Tuesday, March 29, 2011

Mom's Sambal Belacan Terung Asam (Spicy Shrimp Paste Condiment)

This is my Mom's version of sambal belacan in true Nyonya perfection! Mom was such a phenomenal woman, who cooked amazing food for us.

Ingredients: fresh red chilies, bird's eye chilies (for that added 'kick'), Asian shrimp paste (belacan) and terung assam (yellow round fruit) - pounded to a paste in a traditional stone mortar and pestle. Add in some sugar (optional) and a squeeze of calamansi/lime/lemon juice, you'll have your perfect spicy sambal belacan ready to whet your appetite anytime.

Sambal belacan for Malaysians and many South-east Asians needs no introduction at all. It originates from the Malay culture but appeals to the mouth-watering senses of all races in Malaysia.

It's one of the most popular 'must have' condiments during meals as it goes oh! so well! with rice and the various yummylicious Malaysian/Asian dishes.

If you're wondering what terung asam is, the picture below shows you what it is.

Terung asam is a tiny, round and hairy kampung (village) fruit like the size of a calamansi lime. It turns to a pretty bright yellow once ready to be plucked off the plant. Literally translated, terung asam means sour aubergine. However, it has no relation to aubergine. Can be eaten raw or added into asam pedas (spicy/sour fish dish).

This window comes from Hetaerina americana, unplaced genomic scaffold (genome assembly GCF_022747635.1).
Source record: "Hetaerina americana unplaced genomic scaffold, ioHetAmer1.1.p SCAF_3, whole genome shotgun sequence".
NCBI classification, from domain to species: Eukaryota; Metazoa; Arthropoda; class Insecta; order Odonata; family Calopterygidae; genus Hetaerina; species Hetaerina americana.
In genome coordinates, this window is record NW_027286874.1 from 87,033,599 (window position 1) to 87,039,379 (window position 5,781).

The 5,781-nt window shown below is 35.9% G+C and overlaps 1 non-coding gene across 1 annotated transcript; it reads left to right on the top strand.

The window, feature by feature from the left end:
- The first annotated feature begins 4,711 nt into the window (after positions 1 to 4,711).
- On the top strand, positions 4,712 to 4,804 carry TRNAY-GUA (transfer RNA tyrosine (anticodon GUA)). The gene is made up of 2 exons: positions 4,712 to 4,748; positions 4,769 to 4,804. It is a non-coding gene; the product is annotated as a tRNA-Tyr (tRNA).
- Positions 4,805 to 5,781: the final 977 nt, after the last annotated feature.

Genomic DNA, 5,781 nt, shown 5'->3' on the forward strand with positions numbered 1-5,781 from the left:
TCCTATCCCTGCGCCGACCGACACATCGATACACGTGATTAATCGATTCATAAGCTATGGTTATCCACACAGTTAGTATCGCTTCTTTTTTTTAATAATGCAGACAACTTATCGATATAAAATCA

Terung asam can be found sold in small quantities by Malay vegetable/herb traders in markets as it is not a crop that is widely cultivated. In fact, many city dwellers may not even heard or seen terung asam before. I have 5 plants growing well in my backyard. Thanks to my sis who gave me the first original plant (below pic). I sprouted the seeds from one of the fruits from this original plant (which has since died by the way) and now I can't wait for the fruits to grow on my 2nd generation plants! Yippees!!!

Fried tempeh with sambal belacan terung asam. Goes well with fried chicken/fish etc. Yummzzzz!

Mom's sambal belacan terung asam

Pound to a paste:
3-5 fresh large red chilies (remove seeds)
3-5 bird's eye chilies
1 tbsp Asian shrimp paste (belacan), lightly fry it in an oiled frying pan for 2-3 mins
4-5 terung asam (peel off the hairy skin)

Add to the paste:
Half to 1 tsp sugar (more or less according to preference)
Some juice of calamansi/lime/lemon (more or less according to sour preference)
Salt (only if preferred after 1st tasting as belacan is already salty)

Happy pounding!

petite nyonya